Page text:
Author: Chris Swain, Chair, Game Design Department, New York Film Academy
There are literally hundreds of thousands of great games available via digital download to gamers today. They are available through the app stores, Steam, Xbox, PS4 – even the handhelds.
These days, getting your game noticed is almost as hard as making your game in the first place. Given this environment of extreme abundance, there are basically two ways game projects can succeed – both require you to differentiate or die.
Option 1: Blow Them Away With Production Values
This means take a genre of game that works – such as first person shooter – and make the world’s best version of it.
This is the strategy followed by giant publishers who have the know-how, brand, and budget to create world class production values. Examples include the Call of Duty series, Grand Theft Auto series, and Zelda series.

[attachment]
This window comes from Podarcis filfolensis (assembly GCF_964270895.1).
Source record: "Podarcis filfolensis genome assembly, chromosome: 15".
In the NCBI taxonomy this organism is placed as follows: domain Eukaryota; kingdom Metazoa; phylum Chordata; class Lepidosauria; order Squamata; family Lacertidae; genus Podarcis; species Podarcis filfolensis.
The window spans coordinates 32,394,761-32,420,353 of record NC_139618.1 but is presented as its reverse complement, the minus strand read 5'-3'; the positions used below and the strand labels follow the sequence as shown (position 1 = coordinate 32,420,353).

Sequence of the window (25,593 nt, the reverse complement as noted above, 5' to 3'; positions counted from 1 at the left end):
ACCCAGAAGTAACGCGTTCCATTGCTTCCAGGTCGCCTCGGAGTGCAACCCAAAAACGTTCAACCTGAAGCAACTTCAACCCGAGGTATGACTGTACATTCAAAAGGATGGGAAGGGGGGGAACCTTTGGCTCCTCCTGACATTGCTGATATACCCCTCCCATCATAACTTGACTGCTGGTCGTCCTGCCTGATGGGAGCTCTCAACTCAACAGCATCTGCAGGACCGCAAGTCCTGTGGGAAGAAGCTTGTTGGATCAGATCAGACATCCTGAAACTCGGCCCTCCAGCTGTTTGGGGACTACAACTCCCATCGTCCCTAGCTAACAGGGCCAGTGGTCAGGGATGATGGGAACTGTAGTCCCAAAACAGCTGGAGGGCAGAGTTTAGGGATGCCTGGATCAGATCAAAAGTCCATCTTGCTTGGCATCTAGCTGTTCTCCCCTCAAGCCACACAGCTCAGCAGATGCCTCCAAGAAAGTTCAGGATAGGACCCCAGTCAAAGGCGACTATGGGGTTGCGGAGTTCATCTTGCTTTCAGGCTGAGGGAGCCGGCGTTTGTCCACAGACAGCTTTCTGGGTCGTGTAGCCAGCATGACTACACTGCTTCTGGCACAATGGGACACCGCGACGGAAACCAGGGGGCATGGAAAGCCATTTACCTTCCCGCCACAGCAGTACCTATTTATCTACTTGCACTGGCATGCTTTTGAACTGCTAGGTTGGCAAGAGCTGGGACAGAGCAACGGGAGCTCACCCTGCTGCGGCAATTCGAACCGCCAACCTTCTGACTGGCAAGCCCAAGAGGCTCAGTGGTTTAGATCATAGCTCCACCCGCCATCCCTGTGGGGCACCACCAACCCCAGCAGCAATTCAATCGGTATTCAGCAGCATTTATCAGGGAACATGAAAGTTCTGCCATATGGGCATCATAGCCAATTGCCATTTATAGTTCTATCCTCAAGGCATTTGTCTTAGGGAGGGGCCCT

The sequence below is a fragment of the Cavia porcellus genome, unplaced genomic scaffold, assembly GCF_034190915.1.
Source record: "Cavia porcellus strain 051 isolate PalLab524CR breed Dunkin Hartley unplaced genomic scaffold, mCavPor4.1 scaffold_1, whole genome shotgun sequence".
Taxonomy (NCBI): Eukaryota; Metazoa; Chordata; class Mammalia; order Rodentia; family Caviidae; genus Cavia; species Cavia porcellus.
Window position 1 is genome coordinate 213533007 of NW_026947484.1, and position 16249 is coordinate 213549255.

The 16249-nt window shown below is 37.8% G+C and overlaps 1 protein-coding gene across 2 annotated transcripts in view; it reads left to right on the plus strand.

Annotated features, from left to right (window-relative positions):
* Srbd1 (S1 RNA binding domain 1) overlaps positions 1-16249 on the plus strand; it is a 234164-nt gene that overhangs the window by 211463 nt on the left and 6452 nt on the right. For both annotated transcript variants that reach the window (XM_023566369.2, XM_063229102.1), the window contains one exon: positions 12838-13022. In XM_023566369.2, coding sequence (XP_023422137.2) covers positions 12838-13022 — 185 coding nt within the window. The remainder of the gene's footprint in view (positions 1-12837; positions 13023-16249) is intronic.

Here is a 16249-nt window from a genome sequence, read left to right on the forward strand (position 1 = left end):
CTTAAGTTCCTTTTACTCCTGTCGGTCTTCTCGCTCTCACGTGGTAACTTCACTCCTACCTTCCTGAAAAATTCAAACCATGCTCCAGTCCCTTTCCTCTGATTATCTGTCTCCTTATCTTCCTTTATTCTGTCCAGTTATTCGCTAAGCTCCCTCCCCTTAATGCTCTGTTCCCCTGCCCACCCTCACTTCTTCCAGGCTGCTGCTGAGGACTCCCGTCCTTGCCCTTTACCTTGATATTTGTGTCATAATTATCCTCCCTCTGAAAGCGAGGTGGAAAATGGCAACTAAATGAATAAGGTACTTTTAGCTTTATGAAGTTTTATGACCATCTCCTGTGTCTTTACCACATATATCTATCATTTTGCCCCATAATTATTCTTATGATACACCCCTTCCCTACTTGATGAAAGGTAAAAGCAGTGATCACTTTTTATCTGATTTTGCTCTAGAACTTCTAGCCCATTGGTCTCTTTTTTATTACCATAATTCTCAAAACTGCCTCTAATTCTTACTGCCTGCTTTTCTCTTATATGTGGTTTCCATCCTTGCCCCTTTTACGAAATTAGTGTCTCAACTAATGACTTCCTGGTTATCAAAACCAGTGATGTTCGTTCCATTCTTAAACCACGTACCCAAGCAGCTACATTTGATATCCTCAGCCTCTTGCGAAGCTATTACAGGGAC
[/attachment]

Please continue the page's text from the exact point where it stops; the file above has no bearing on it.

If you are a beginner, I don’t recommend trying to compete in this category. Rather fight the fight on your terms you control via Option 2.
Option 2: Blow Them Away With Gameplay Innovation
This means consciously do not start with a known genre of game. Start by creating a type of game play that no one has seen before.
The beauty of innovating via gameplay is that it does not cost anything in dollars. That is free. And once you have figured out a new playable system you don’t have to build a large amount of content nor execute at GTA-level production values in order to attract an audience. Early adopters will come because of the new mechanics and spread the word for you.
Examples include: Narbular Drop (which was created by college students and became Portal), Flow (which was created by college students and became the hit on Playstation 3 that launched thatgamecompany), and Threes (created by a college student and took the App Store and Google Play by storm).
The bottom line is that to win in games today you have to get noticed. Getting noticed means differentiating from an extreme number of competitors. For beginners, the smart route is to differentiate via game play versus production values.
Getting Your Game Noticed: What Smart Game Developers Do by Helen Kantilaftis